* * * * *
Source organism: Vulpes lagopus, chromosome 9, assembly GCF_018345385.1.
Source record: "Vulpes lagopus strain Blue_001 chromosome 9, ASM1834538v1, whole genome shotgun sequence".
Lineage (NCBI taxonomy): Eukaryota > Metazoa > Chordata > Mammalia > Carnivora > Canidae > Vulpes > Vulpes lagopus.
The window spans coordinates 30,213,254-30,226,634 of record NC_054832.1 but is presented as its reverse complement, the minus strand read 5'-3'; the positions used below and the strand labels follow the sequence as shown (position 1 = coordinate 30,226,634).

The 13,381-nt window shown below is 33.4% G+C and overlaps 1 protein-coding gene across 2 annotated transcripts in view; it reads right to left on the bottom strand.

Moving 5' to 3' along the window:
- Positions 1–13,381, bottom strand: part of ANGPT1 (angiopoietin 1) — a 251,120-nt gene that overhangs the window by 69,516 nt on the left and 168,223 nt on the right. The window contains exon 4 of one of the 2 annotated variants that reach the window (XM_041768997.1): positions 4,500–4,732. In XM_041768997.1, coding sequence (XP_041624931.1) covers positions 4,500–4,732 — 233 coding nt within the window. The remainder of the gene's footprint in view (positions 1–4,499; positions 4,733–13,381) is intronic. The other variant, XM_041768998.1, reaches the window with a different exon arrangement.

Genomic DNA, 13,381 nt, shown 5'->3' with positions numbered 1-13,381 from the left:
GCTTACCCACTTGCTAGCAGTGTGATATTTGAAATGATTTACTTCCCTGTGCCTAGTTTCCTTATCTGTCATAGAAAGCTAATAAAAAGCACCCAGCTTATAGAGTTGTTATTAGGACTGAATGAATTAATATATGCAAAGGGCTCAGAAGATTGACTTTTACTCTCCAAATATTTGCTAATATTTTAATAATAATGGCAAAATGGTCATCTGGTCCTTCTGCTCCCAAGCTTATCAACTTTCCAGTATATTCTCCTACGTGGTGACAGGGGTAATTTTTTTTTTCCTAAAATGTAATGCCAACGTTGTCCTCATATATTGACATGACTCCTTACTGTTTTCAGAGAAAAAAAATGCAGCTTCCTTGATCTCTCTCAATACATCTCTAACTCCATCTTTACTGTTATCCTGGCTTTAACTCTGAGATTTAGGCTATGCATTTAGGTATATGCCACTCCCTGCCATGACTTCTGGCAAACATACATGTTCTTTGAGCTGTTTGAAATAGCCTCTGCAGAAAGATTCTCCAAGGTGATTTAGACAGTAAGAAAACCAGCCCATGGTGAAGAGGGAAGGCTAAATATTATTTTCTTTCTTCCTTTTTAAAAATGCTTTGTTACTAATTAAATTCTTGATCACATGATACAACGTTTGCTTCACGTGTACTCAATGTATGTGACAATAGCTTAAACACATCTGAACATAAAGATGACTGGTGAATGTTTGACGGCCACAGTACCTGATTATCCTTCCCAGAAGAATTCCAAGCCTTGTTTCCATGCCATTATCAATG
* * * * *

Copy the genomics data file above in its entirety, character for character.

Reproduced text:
Source organism: Vulpes lagopus, chromosome 9, assembly GCF_018345385.1.
Source record: "Vulpes lagopus strain Blue_001 chromosome 9, ASM1834538v1, whole genome shotgun sequence".
Lineage (NCBI taxonomy): Eukaryota > Metazoa > Chordata > Mammalia > Carnivora > Canidae > Vulpes > Vulpes lagopus.
The window spans coordinates 30,213,254-30,226,634 of record NC_054832.1 but is presented as its reverse complement, the minus strand read 5'-3'; the positions used below and the strand labels follow the sequence as shown (position 1 = coordinate 30,226,634).

The 13,381-nt window shown below is 33.4% G+C and overlaps 1 protein-coding gene across 2 annotated transcripts in view; it reads right to left on the bottom strand.

Moving 5' to 3' along the window:
- Positions 1–13,381, bottom strand: part of ANGPT1 (angiopoietin 1) — a 251,120-nt gene that overhangs the window by 69,516 nt on the left and 168,223 nt on the right. The window contains exon 4 of one of the 2 annotated variants that reach the window (XM_041768997.1): positions 4,500–4,732. In XM_041768997.1, coding sequence (XP_041624931.1) covers positions 4,500–4,732 — 233 coding nt within the window. The remainder of the gene's footprint in view (positions 1–4,499; positions 4,733–13,381) is intronic. The other variant, XM_041768998.1, reaches the window with a different exon arrangement.

Genomic DNA, 13,381 nt, shown 5'->3' with positions numbered 1-13,381 from the left:
GCTTACCCACTTGCTAGCAGTGTGATATTTGAAATGATTTACTTCCCTGTGCCTAGTTTCCTTATCTGTCATAGAAAGCTAATAAAAAGCACCCAGCTTATAGAGTTGTTATTAGGACTGAATGAATTAATATATGCAAAGGGCTCAGAAGATTGACTTTTACTCTCCAAATATTTGCTAATATTTTAATAATAATGGCAAAATGGTCATCTGGTCCTTCTGCTCCCAAGCTTATCAACTTTCCAGTATATTCTCCTACGTGGTGACAGGGGTAATTTTTTTTTTCCTAAAATGTAATGCCAACGTTGTCCTCATATATTGACATGACTCCTTACTGTTTTCAGAGAAAAAAAATGCAGCTTCCTTGATCTCTCTCAATACATCTCTAACTCCATCTTTACTGTTATCCTGGCTTTAACTCTGAGATTTAGGCTATGCATTTAGGTATATGCCACTCCCTGCCATGACTTCTGGCAAACATACATGTTCTTTGAGCTGTTTGAAATAGCCTCTGCAGAAAGATTCTCCAAGGTGATTTAGACAGTAAGAAAACCAGCCCATGGTGAAGAGGGAAGGCTAAATATTATTTTCTTTCTTCCTTTTTAAAAATGCTTTGTTACTAATTAAATTCTTGATCACATGATACAACGTTTGCTTCACGTGTACTCAATGTATGTGACAATAGCTTAAACACATCTGAACATAAAGATGACTGGTGAATGTTTGACGGCCACAGTACCTGATTATCCTTCCCAGAAGAATTCCAAGCCTTGTTTCCATGCCATTATCAATG